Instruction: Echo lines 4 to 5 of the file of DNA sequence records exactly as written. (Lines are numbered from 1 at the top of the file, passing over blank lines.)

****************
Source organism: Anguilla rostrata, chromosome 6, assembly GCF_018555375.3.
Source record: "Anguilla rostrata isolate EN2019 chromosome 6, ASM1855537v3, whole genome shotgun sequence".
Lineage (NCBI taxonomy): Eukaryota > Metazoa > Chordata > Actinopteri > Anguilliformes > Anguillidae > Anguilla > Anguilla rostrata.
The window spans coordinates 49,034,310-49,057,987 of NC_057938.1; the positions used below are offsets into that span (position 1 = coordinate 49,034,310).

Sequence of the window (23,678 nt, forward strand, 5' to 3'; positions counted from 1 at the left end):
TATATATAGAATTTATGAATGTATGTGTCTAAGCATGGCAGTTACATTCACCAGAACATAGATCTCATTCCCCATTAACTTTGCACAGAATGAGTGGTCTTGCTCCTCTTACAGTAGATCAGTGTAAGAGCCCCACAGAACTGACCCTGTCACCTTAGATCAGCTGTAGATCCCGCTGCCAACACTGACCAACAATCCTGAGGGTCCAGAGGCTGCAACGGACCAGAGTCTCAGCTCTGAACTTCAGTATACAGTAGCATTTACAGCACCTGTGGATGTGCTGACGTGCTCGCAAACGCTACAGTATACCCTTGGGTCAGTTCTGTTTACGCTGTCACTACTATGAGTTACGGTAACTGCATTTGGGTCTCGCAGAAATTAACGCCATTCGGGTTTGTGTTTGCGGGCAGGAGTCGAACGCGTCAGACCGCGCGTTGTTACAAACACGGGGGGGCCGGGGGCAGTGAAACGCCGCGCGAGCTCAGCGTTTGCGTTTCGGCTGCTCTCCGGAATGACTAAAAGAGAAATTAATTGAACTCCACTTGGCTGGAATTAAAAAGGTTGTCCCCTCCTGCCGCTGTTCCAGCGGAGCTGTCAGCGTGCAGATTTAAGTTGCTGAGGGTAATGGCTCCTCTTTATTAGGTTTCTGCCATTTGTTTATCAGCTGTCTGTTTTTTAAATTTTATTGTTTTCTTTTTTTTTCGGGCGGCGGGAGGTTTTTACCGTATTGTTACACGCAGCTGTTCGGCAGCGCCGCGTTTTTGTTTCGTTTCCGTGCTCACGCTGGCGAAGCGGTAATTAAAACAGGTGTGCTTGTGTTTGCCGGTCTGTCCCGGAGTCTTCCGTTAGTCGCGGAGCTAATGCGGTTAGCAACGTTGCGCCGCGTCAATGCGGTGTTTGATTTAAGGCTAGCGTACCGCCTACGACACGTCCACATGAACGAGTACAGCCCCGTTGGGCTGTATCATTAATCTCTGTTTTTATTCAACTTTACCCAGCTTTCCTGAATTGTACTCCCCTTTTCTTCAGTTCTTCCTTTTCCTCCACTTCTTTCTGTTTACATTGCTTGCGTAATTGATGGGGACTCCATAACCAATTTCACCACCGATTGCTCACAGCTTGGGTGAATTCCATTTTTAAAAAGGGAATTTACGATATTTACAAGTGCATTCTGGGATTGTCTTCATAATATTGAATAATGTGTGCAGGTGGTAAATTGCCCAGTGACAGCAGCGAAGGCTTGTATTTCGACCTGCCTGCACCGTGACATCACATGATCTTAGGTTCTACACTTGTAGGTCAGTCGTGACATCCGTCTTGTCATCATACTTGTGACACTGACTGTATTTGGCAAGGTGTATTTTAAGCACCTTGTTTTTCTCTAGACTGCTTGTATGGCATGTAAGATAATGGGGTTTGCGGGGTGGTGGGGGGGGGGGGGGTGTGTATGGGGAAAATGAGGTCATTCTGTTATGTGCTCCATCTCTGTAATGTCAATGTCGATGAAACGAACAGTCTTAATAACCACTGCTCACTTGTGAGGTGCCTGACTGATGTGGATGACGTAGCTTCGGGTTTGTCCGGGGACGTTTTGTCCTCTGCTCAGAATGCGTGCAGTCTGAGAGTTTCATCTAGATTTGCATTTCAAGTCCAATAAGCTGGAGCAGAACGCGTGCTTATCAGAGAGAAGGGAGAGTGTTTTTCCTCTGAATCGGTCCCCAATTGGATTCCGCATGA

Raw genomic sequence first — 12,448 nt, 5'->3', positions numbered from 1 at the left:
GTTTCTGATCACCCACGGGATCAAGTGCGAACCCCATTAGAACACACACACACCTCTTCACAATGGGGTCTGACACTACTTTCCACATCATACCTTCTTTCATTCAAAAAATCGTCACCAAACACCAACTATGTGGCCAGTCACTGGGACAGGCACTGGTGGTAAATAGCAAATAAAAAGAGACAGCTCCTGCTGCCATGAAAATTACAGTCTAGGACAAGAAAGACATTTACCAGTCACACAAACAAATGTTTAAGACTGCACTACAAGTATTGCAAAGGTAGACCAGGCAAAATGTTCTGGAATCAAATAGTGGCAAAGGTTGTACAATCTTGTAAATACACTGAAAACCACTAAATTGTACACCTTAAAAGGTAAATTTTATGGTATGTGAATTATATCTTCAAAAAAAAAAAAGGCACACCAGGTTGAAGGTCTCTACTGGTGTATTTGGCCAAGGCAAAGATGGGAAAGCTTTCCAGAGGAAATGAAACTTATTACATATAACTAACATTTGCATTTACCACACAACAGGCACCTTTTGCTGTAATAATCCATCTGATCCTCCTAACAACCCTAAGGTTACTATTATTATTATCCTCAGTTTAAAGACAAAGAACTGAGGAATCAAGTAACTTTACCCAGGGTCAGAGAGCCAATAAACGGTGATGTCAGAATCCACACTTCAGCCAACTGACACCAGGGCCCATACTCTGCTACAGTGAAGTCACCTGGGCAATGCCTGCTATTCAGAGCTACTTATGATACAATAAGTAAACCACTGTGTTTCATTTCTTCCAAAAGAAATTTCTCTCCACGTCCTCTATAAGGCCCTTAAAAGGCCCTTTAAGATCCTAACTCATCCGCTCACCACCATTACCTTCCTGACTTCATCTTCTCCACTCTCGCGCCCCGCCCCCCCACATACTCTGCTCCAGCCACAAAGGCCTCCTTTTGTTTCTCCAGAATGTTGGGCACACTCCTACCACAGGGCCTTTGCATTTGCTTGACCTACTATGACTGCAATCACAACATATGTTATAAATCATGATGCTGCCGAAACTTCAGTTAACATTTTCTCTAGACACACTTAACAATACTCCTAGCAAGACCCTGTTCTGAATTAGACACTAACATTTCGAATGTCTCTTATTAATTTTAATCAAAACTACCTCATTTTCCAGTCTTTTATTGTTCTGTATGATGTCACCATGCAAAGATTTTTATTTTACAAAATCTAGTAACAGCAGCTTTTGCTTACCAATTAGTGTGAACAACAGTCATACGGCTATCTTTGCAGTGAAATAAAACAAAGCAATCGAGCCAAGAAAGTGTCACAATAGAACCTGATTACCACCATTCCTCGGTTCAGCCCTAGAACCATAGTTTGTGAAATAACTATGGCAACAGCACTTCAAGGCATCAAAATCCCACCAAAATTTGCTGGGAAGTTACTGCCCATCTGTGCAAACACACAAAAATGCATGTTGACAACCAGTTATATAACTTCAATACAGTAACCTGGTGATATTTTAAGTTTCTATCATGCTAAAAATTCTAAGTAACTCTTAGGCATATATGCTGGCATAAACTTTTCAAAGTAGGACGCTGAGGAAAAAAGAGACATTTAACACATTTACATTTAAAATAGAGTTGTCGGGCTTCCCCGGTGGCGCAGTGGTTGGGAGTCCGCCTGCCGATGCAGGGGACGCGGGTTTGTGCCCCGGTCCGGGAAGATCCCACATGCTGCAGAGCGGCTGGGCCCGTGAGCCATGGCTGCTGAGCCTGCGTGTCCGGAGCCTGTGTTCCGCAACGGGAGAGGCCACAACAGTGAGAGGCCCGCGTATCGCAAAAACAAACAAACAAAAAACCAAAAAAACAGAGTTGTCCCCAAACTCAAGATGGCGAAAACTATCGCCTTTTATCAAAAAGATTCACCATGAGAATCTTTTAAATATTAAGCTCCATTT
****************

The window spans coordinates 49,034,310-49,057,987 of NC_057938.1; the positions used below are offsets into that span (position 1 = coordinate 49,034,310).

Sequence of the window (23,678 nt, forward strand, 5' to 3'; positions counted from 1 at the left end):